Supreme Court of Canada Releases Equality Rights Decision

LEAF Intervened in the Case and Offers Preliminary Reaction to the Judgment

March 4, 2011, Toronto – The Supreme Court of Canada today released its decision in the case of Withler v. Canada.  

The Court’s judgment is the first in almost three years in which the only basis argued for the constitutional challenge was a violation of equality rights under the Charter.  

The case involves a class action alleging that a federal government death benefit paid to spouses of deceased civil servants and armed forces members discriminated on the basis of age. LEAF intervened because the equality claimants were overwhelmingly elderly women and because the Court’s decision will have significant implications for constitutional equality rights in Canada.

The claim was unsuccessful. The Court dismissed the appeal, ruling that although the elderly claimants were denied the full benefit in question, their needs and circumstances were otherwise met having regard to the pension and benefits scheme as a whole.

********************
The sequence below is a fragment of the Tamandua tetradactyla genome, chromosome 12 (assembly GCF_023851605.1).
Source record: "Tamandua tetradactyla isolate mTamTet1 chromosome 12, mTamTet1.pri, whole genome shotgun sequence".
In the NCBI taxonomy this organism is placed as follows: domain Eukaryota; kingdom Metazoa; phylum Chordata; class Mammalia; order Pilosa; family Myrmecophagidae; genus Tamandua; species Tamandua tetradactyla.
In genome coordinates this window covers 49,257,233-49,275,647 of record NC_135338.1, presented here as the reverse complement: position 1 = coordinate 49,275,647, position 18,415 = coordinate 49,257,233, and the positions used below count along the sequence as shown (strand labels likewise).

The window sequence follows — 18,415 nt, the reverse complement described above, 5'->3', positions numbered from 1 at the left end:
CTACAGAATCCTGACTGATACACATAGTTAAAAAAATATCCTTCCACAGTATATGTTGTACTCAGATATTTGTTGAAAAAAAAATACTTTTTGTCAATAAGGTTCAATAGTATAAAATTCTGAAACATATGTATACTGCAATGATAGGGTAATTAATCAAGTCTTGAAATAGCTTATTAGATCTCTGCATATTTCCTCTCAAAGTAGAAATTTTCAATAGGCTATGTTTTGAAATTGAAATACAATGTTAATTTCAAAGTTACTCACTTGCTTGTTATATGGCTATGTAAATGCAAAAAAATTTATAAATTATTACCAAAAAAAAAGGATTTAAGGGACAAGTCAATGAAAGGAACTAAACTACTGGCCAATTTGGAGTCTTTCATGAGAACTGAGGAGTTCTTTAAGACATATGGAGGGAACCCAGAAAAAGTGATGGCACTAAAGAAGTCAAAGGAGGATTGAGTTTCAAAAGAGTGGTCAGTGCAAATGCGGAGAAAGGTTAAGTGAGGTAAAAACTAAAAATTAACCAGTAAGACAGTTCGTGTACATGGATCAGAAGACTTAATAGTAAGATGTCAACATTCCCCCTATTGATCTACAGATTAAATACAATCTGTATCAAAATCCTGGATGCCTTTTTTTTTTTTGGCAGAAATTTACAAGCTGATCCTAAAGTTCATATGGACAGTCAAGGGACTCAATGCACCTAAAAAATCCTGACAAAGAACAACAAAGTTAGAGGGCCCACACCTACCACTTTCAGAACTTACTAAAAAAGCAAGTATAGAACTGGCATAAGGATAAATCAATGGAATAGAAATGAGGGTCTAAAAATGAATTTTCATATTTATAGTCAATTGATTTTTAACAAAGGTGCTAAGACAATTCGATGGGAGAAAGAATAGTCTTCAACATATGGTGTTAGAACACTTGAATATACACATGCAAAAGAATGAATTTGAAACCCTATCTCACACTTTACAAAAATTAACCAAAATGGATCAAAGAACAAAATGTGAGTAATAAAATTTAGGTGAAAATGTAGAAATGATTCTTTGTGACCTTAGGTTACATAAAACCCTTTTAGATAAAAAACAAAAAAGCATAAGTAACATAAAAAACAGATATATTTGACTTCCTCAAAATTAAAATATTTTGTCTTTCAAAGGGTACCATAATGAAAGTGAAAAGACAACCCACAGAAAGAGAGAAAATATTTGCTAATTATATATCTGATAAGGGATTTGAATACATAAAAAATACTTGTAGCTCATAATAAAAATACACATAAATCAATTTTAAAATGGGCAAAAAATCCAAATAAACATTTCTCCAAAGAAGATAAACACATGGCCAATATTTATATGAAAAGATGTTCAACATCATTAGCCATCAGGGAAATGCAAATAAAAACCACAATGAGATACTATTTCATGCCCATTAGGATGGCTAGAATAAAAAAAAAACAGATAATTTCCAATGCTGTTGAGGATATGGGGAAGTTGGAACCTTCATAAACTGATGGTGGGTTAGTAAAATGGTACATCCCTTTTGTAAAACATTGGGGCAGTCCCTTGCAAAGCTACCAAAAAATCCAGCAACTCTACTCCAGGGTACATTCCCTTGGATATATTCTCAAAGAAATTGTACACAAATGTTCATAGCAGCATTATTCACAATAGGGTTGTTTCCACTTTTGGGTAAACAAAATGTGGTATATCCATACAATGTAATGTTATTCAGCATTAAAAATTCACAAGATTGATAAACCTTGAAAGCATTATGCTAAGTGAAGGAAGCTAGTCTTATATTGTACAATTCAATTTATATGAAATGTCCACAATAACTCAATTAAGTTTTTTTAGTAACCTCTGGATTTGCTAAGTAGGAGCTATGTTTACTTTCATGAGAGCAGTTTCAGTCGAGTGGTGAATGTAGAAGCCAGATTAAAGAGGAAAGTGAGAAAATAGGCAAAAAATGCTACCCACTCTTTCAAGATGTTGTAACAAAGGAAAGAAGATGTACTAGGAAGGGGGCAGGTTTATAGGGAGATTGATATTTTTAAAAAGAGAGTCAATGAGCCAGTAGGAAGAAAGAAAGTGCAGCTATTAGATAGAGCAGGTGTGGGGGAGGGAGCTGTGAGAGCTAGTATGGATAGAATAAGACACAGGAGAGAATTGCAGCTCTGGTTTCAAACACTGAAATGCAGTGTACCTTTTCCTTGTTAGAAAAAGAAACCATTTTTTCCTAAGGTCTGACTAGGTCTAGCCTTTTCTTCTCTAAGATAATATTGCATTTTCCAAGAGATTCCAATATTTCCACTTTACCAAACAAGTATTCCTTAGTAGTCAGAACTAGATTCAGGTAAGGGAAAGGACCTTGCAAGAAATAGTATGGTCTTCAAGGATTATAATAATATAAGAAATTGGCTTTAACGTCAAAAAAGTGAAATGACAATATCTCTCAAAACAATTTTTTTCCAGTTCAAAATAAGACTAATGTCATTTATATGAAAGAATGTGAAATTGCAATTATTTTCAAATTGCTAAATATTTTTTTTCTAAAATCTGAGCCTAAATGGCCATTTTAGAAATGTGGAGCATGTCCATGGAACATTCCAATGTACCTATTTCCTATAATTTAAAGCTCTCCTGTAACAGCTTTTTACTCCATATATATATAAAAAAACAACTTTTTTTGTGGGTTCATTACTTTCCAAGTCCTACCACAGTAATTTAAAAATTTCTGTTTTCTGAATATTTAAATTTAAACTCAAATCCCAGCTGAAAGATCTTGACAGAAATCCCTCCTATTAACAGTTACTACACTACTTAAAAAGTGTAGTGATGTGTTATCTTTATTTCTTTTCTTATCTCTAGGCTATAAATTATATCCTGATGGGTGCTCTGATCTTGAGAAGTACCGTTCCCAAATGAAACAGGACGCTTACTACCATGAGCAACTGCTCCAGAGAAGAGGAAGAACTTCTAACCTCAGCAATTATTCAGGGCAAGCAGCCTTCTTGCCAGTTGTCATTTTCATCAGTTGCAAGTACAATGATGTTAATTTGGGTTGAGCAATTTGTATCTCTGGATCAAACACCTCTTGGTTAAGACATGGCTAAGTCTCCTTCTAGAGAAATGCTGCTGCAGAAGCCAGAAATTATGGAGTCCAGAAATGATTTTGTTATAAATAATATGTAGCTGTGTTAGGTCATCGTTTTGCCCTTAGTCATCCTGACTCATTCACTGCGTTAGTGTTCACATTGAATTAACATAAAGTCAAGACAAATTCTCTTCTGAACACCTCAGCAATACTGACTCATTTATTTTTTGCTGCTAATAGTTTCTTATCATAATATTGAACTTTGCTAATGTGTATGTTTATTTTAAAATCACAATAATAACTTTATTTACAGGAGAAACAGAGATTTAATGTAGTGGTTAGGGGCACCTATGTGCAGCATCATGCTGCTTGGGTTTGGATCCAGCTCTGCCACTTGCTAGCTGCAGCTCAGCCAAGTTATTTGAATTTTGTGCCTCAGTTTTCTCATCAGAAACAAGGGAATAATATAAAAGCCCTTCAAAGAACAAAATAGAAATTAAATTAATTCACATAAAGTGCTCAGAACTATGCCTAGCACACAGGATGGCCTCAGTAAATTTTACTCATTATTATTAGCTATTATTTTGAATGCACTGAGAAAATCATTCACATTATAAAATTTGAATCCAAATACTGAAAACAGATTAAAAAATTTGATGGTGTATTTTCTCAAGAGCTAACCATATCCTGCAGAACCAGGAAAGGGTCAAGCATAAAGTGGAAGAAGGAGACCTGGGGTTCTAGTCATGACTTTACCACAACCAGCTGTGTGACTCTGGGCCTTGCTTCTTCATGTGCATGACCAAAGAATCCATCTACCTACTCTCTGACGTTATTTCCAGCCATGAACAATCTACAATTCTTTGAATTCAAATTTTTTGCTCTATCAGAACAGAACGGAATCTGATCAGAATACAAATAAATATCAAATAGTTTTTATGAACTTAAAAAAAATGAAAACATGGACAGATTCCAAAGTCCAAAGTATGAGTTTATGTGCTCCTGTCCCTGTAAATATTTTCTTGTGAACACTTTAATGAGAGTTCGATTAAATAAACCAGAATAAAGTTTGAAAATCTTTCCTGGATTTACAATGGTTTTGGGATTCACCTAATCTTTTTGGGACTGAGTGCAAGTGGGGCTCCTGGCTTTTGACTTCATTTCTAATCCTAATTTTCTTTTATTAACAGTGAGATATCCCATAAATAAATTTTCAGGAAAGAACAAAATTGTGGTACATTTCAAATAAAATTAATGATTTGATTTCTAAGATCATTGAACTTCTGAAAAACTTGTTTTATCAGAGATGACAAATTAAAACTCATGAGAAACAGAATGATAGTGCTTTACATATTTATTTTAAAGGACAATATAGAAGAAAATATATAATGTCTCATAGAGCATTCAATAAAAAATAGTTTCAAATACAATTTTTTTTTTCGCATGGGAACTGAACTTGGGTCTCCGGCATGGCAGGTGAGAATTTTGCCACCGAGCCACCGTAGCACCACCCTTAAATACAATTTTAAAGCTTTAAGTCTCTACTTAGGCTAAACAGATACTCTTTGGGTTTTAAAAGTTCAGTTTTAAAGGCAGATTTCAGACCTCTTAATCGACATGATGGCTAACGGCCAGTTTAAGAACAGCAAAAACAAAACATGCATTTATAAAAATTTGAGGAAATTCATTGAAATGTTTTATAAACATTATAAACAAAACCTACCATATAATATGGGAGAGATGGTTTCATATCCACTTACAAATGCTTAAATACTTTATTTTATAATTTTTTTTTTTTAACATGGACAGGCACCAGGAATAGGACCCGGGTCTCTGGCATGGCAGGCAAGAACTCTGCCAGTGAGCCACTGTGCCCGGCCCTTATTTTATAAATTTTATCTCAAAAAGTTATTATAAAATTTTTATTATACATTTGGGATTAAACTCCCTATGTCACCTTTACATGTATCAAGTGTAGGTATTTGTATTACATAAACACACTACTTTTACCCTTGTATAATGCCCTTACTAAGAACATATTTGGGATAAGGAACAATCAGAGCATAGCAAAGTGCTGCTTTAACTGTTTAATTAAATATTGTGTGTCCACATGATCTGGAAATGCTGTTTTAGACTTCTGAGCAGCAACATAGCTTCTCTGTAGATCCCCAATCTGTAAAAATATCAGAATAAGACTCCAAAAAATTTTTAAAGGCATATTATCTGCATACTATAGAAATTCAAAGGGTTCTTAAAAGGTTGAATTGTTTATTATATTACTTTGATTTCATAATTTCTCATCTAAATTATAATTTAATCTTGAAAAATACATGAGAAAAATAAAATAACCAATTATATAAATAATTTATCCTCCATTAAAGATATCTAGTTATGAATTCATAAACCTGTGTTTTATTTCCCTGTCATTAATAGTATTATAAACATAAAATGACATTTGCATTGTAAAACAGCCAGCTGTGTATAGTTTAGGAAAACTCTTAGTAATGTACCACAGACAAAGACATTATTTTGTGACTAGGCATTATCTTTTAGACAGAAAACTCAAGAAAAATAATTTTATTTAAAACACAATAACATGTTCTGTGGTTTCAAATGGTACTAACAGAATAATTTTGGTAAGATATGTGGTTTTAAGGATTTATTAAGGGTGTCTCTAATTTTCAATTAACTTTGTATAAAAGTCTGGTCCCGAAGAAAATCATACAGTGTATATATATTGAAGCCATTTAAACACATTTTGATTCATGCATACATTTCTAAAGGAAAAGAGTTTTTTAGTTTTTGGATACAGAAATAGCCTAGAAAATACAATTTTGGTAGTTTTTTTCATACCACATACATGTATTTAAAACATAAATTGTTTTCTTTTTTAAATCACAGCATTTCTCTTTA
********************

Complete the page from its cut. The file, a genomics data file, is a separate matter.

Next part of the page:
« LEAF is still considering the impacts of the decision » explains LEAF counsel Daphne Gilbert. « A preliminary review of the judgment suggests some progress in the equality jurisprudence which responds to issues specifically raised by LEAF in our intervention.  The Court’s acknowledgment of LEAF’s submissions affirms the importance of LEAF’s role as an intervener. » 

Unfortunately, the judgment also raises a number of equality concerns which LEAF will study.  

« Ultimately, the Court failed to consider the gendered impact of the reduced benefit, from the perspective of the claimants, in the wider context of older women’s economic vulnerability » says LEAF co-counsel Joanna Radbord.

The judgment can be found here.

For more information contact:

Joanna Birenbaum

Director of Litigation, LEAF

(416) 595-7170

[email protected]

LEAF is a national, non-profit organization committed to confront all forms of discrimination through legal action, public education, and law.